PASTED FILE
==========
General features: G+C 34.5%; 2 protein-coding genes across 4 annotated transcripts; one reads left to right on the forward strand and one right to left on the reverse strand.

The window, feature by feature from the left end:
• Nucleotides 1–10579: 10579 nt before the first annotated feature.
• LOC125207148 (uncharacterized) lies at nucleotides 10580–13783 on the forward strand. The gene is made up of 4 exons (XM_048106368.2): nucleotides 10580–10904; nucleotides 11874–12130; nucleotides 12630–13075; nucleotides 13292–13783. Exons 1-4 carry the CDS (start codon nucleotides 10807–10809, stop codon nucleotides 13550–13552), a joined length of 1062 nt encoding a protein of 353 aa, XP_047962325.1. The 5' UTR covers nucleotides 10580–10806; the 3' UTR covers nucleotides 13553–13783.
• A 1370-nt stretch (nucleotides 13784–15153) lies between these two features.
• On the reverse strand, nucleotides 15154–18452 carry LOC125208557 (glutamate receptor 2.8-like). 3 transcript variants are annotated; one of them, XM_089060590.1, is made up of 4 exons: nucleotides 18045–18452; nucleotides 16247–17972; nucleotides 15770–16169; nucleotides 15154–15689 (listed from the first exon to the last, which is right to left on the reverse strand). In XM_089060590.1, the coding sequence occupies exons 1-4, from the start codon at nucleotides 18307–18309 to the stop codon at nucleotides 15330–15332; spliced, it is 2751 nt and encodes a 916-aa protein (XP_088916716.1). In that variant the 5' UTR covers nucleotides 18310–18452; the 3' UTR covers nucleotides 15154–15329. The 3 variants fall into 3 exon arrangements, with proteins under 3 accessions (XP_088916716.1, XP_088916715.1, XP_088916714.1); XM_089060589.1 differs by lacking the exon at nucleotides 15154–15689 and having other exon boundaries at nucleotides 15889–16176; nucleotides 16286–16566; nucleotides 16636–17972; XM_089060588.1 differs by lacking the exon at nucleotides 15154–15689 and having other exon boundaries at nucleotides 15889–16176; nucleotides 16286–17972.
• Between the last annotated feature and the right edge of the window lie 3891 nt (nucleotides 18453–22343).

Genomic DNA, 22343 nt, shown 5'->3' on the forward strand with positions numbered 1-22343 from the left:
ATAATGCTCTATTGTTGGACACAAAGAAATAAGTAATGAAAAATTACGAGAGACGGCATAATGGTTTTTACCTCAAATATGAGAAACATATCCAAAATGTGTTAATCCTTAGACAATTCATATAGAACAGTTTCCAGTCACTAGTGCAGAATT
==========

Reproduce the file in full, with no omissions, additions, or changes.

General features: G+C 34.5%; 2 protein-coding genes across 4 annotated transcripts; one reads left to right on the forward strand and one right to left on the reverse strand.

The window, feature by feature from the left end:
• Nucleotides 1–10579: 10579 nt before the first annotated feature.
• LOC125207148 (uncharacterized) lies at nucleotides 10580–13783 on the forward strand. The gene is made up of 4 exons (XM_048106368.2): nucleotides 10580–10904; nucleotides 11874–12130; nucleotides 12630–13075; nucleotides 13292–13783. Exons 1-4 carry the CDS (start codon nucleotides 10807–10809, stop codon nucleotides 13550–13552), a joined length of 1062 nt encoding a protein of 353 aa, XP_047962325.1. The 5' UTR covers nucleotides 10580–10806; the 3' UTR covers nucleotides 13553–13783.
• A 1370-nt stretch (nucleotides 13784–15153) lies between these two features.
• On the reverse strand, nucleotides 15154–18452 carry LOC125208557 (glutamate receptor 2.8-like). 3 transcript variants are annotated; one of them, XM_089060590.1, is made up of 4 exons: nucleotides 18045–18452; nucleotides 16247–17972; nucleotides 15770–16169; nucleotides 15154–15689 (listed from the first exon to the last, which is right to left on the reverse strand). In XM_089060590.1, the coding sequence occupies exons 1-4, from the start codon at nucleotides 18307–18309 to the stop codon at nucleotides 15330–15332; spliced, it is 2751 nt and encodes a 916-aa protein (XP_088916716.1). In that variant the 5' UTR covers nucleotides 18310–18452; the 3' UTR covers nucleotides 15154–15329. The 3 variants fall into 3 exon arrangements, with proteins under 3 accessions (XP_088916716.1, XP_088916715.1, XP_088916714.1); XM_089060589.1 differs by lacking the exon at nucleotides 15154–15689 and having other exon boundaries at nucleotides 15889–16176; nucleotides 16286–16566; nucleotides 16636–17972; XM_089060588.1 differs by lacking the exon at nucleotides 15154–15689 and having other exon boundaries at nucleotides 15889–16176; nucleotides 16286–17972.
• Between the last annotated feature and the right edge of the window lie 3891 nt (nucleotides 18453–22343).

Genomic DNA, 22343 nt, shown 5'->3' on the forward strand with positions numbered 1-22343 from the left:
ATAATGCTCTATTGTTGGACACAAAGAAATAAGTAATGAAAAATTACGAGAGACGGCATAATGGTTTTTACCTCAAATATGAGAAACATATCCAAAATGTGTTAATCCTTAGACAATTCATATAGAACAGTTTCCAGTCACTAGTGCAGAATT